You are looking at 1 - 10 of 15 items

  • Author or Editor: Helene Schuberth x
Clear All Modify Search
You do not have access to this content

Markus Eller, Helene Schuberth and Lukas Vashold

Taking up the increasingly discussed argument that strong macroprudential frameworks could be a useful cushion against external shocks (especially in the context of a fixed exchange rate regime), we study the impact of macroprudential policy intensity on credit and capital flow dynamics for a sample of EU Member States in CESEE. We introduce a novel macroprudential policy index for measuring not only the occurrence – as it is done in most of the literature – but also the strength of the implemented measures. The index reveals that several CESEE countries had already actively used macroprudential policies before the global financial crisis, with a few countries becoming more active only in the aftermath of the crisis. Over time, there have been considerable shifts in the role of different instruments. Using the intensity-adjusted index in a panel regression framework, we find that tighter macroprudential policies could be effective in containing private sector credit growth and gross capital inflows into CESEE. Finally, borrower-based macroprudential measures, such as LTV or DSTI limits, tend to have a larger and more robust impact than broader sets of macroprudential instruments.

This content is available to you

Peter Mooslechner, Helene Schuberth and Beat Weber

This content is available to you

Peter Mooslechner, Helene Schuberth and Beat Weber

You do not have access to this content

The Political Economy of Financial Market Regulation

The Dynamics of Inclusion and Exclusion

Edited by Peter Mooslechner, Helene Schuberth and Beat Weber

This book focuses on recent financial market reforms, and their implications for social, economic and political exclusion. In particular it considers the hitherto under-researched question of whose interests govern the design of regulatory mechanisms and who influences the decision-making process. This process is set out as contested terrain, in which there are winners and losers, and in which there are inevitably circles of exclusion. The authors, comprising financial authority experts and academic specialists, expand the concept of exclusion beyond its typical social dimension to incorporate all actors, be they individuals or institutions not permitted to contribute to financial market regulation as a public good. As they point out, this may take the form of political, economic or indeed cultural exclusion. The book examines the conflicts that arise between various interests and how these are managed within the process of regulation.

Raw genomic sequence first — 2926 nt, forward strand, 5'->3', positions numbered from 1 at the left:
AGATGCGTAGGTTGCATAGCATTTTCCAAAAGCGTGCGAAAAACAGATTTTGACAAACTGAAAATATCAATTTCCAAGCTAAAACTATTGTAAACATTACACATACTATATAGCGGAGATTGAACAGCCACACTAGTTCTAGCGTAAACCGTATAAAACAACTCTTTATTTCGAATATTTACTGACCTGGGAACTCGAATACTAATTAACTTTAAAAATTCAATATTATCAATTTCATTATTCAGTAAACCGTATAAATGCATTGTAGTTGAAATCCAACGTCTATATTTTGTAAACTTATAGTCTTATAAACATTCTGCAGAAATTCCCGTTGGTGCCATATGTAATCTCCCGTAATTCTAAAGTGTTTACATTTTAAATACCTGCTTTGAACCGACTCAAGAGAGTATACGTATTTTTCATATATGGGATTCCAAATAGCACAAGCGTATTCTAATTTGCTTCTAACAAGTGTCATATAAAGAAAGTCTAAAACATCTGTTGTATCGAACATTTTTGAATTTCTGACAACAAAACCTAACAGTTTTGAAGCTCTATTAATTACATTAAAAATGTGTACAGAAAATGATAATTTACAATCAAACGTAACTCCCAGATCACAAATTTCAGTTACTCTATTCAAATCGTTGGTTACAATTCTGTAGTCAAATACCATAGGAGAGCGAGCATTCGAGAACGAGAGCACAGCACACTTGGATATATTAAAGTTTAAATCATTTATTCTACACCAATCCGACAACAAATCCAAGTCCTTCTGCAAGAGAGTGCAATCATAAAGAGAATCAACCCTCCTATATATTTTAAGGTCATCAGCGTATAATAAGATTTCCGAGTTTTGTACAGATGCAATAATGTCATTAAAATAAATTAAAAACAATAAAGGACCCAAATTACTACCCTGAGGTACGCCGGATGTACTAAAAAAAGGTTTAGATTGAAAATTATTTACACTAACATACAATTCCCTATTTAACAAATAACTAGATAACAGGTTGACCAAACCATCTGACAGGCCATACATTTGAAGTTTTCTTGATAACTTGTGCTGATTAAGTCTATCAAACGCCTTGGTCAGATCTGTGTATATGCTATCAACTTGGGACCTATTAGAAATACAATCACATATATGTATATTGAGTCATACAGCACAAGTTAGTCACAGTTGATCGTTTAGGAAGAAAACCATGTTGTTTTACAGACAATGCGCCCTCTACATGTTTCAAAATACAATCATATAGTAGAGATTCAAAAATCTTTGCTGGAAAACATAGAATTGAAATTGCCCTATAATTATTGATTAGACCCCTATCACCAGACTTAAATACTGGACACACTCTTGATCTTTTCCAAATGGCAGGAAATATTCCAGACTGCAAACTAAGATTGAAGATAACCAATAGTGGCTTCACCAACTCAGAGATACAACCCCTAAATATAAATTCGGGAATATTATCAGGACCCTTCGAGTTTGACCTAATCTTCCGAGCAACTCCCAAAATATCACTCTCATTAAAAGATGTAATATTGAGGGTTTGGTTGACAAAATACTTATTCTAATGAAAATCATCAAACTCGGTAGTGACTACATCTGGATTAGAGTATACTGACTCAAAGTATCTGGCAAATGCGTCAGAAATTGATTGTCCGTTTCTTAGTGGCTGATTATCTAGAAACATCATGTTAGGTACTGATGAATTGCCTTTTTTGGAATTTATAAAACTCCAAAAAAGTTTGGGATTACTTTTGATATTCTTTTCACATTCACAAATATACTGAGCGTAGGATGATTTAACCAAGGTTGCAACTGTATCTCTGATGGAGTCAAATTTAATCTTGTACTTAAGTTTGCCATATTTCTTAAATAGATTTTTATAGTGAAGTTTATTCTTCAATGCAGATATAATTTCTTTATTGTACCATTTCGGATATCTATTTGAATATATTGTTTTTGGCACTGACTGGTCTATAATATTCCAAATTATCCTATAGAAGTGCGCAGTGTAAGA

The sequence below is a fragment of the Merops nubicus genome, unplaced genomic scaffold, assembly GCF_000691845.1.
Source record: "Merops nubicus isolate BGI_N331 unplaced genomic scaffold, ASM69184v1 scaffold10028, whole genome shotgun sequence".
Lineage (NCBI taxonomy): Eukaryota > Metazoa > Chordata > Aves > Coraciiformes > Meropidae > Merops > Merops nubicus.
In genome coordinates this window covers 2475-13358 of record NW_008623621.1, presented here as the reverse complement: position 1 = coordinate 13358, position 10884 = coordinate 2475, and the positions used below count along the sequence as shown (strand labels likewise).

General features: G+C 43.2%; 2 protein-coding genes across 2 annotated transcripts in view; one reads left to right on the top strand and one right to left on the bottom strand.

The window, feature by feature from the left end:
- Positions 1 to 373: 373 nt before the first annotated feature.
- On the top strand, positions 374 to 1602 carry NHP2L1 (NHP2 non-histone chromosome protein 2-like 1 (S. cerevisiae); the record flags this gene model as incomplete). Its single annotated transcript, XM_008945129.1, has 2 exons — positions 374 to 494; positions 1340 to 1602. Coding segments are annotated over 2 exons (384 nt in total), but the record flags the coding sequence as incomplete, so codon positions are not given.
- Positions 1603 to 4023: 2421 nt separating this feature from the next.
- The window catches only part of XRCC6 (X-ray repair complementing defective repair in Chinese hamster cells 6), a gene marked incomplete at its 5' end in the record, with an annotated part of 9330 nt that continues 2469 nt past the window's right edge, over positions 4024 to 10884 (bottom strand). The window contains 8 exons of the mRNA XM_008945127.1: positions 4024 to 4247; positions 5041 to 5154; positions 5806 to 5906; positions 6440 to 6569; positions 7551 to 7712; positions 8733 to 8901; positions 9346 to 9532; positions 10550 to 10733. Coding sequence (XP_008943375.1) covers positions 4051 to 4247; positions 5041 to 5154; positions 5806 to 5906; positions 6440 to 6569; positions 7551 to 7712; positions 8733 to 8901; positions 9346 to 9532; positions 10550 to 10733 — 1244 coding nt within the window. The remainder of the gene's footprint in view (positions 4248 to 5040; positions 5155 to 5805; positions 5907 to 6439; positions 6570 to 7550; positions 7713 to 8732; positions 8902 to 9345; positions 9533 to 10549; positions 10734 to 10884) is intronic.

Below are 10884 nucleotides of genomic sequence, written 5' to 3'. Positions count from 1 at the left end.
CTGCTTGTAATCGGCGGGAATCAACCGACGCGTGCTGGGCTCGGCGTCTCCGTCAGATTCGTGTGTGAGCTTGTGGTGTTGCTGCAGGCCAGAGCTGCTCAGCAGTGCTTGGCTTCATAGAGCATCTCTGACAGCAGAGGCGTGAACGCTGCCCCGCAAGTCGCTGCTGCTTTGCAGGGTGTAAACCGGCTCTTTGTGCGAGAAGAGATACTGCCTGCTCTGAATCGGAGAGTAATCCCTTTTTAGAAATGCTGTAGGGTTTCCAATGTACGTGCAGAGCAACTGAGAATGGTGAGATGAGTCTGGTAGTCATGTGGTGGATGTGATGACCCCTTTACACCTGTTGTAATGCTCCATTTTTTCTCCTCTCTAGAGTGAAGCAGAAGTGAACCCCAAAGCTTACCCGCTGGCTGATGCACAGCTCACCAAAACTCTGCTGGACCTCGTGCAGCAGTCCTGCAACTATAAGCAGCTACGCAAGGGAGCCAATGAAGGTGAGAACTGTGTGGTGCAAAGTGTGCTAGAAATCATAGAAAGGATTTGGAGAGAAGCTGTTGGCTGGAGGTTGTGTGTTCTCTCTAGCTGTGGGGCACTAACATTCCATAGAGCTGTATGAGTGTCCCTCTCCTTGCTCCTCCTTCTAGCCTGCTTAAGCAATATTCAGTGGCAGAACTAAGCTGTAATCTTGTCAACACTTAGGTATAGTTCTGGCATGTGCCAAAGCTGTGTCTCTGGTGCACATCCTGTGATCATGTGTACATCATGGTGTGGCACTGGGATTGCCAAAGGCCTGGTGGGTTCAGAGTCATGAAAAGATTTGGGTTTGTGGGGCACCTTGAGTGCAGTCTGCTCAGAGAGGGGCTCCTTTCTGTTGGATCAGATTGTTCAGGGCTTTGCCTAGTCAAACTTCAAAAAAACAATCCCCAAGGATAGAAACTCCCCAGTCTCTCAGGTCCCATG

This content is available to you

Thomas Reininger, Helene Schuberth and Michael Wögerer

Cross-border bank flows, which had surged in the run-up to the global financial crisis (GFC), shrank significantly after the GFC. According to our findings, this development did not point to financial deglobalization, as was widely expected. Instead, it reflected a cross-border deleveraging of (core) European banks seeking to restore their capital positions. The GFC triggered regulatory reforms that were remarkable, especially with regard to the banking system. Nevertheless, the opportunity to fundamentally overhaul the regulatory regime in general and the global monetary order in particular was not seized. While regulatory reform has progressed incrementally during the last decade, the partial retreat of the USA from multilateralism has brought this issue back onto the table.

This content is available to you

Edited by Ewald Nowotny, Doris Ritzberger-Grünwald and Helene Schuberth

You do not have access to this content

Martin Gächter, Martin Geiger, Florentin Glötzl and Helene Schuberth

You do not have access to this content

The Challenge of Economic Rebalancing in Europe

Perspectives for CESEE Countries

Edited by Ewald Nowotny, Doris Ritzberger-Grünwald and Helene Schuberth

In the long aftermath of the acute global financial crisis of 2008/09, “rebalancing” the economy with new sources of growth and productivity remains a persistent necessity. This book addresses the resulting trade-offs and challenges. These needs, and the corresponding policy challenges, are especially prevalent in Europe, in particular Central, Eastern and South-Eastern Europe. On this issue, this book contributes lessons learned from earlier balance sheet recessions. It also addresses the often overlooked link between macroeconomic imbalances and economic inequality. Further contributions focus on the interaction between monetary policy and financial stability, adding a regional perspective to these important issues.
You do not have access to this content

Edited by Ewald Nowotny, Doris Ritzberger-Grünwald and Helene Schuberth

Amid formidable challenges, Europe’s future depends not least on the capacity of its economies to converge toward their better performing peers. Dissecting the complexity of cohesion, this book analyzes which dimensions matter most for the smooth functioning of Economic and Monetary Union (EMU) and for the (income) convergence of Central, Eastern and Southeastern European (CESEE) countries. Central bankers, policy-makers and academics discuss how to best advance the catching-up process and look into EU structural and cohesion policies, critically assessing their contribution to economic and social development.
This content is available to you

Edited by Robert Holzmann, Doris Ritzberger-Grünwald and Helene Schuberth